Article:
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Book gives personal view of Rena disaster

NZ Newswire logoNZ Newswire 4/10/2016

A witness to New Zealand's worst maritime environmental disaster has produced an up-close account of events in the months after the grounding of the cargo ship Rena five years ago.

On October 5, 2011, the 37,000-tonne Rena came to grief on Astrolabe Reef, 12 nautical miles from the entrance to Tauranga Harbour.

Among those involved in the salvage operation was Captain Kevin Judkins, who has written an account entitled 120 Days at Astrolabe.

The book is based on personal logs and photos from five voyages he made to the reef.

It offers a first-hand account of what took place on and around the reef as the Rena broke up "and the salvage turned into a wreck removal".

"I hope it will be widely read, not least in New Zealand, where we are still ill-equipped to deal with a maritime emergency on this scale," he said.

The book launch in Mount Maunganui was to have coincided with the fifth anniversary on Wednesday of the Rena's grounding.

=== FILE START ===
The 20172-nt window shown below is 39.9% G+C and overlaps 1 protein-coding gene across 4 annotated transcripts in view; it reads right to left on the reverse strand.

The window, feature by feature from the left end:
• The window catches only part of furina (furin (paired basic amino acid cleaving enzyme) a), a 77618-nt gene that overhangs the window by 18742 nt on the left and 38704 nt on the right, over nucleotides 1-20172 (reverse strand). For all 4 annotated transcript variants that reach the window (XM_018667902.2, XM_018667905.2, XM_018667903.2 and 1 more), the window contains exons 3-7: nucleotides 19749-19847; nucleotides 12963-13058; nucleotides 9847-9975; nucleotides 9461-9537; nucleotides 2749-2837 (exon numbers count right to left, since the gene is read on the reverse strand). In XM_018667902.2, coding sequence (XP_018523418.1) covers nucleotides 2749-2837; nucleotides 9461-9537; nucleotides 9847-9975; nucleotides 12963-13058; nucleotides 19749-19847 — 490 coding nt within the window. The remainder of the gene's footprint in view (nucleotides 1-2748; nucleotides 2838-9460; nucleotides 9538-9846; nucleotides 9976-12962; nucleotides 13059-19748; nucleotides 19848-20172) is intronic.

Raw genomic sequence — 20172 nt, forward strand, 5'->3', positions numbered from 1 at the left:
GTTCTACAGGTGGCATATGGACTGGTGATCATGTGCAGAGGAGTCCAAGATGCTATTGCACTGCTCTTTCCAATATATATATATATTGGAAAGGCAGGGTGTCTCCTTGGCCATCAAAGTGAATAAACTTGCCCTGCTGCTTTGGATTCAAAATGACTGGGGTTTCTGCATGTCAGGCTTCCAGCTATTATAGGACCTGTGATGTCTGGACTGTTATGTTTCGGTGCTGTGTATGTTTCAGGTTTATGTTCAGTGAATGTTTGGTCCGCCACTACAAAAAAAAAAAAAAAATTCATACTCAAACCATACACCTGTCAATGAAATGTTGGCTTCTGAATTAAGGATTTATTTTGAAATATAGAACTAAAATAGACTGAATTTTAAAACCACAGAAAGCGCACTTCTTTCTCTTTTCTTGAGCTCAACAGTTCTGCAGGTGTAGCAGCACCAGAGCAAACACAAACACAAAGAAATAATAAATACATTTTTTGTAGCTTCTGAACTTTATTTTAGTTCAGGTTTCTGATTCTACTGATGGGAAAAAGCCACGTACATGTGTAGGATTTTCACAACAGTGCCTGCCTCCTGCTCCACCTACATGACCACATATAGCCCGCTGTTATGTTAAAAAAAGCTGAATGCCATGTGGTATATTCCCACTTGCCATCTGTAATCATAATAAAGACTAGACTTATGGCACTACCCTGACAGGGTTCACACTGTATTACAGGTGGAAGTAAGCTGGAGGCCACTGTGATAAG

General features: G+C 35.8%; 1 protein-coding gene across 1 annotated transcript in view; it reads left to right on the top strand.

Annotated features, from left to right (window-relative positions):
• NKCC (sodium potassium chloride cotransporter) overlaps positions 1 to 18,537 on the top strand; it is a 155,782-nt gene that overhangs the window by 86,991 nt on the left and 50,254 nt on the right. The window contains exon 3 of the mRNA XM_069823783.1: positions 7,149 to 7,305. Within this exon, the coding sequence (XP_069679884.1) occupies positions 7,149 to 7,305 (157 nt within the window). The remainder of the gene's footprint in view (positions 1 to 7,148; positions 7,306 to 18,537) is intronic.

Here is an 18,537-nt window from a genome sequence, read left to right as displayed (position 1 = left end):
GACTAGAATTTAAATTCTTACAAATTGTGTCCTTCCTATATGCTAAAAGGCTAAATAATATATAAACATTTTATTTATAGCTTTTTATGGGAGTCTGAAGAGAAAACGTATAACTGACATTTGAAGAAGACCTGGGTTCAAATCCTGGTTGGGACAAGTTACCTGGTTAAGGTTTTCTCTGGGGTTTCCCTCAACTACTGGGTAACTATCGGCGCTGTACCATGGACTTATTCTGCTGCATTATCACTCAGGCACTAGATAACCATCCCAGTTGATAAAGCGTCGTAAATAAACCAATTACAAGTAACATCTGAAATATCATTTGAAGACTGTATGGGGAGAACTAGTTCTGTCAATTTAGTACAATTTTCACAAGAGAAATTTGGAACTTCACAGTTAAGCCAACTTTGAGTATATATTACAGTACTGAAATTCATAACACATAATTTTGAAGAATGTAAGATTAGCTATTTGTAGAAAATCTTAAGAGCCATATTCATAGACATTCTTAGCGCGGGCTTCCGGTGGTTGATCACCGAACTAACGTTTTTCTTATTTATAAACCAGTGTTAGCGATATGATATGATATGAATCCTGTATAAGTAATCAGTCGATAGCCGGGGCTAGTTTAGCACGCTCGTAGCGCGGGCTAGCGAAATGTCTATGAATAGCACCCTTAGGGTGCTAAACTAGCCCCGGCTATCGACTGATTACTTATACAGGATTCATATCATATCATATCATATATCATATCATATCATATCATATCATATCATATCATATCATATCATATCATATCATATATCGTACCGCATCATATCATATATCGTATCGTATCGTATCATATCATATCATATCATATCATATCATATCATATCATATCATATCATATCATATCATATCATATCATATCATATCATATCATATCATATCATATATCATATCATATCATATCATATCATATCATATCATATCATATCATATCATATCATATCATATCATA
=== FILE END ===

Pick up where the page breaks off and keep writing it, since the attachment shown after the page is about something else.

However, the date has been put back two weeks because bad weather in Australia has delayed the completion of a salvage Mr Judkins is involved in.

An investigation into the grounding of the Liberian-flagged Rena put the blame on crew error.

The captain and first mate were jailed for seven months and the government reached a $38 million compensation deal with the ship's Greek owners.

The ship was salvaged to below the waterline and permission was granted for the remains of wreck to stay on the reef.

The clean-up, which involved removing more than 22,000 tonnes of debris from the seabed, was officially completed in April.

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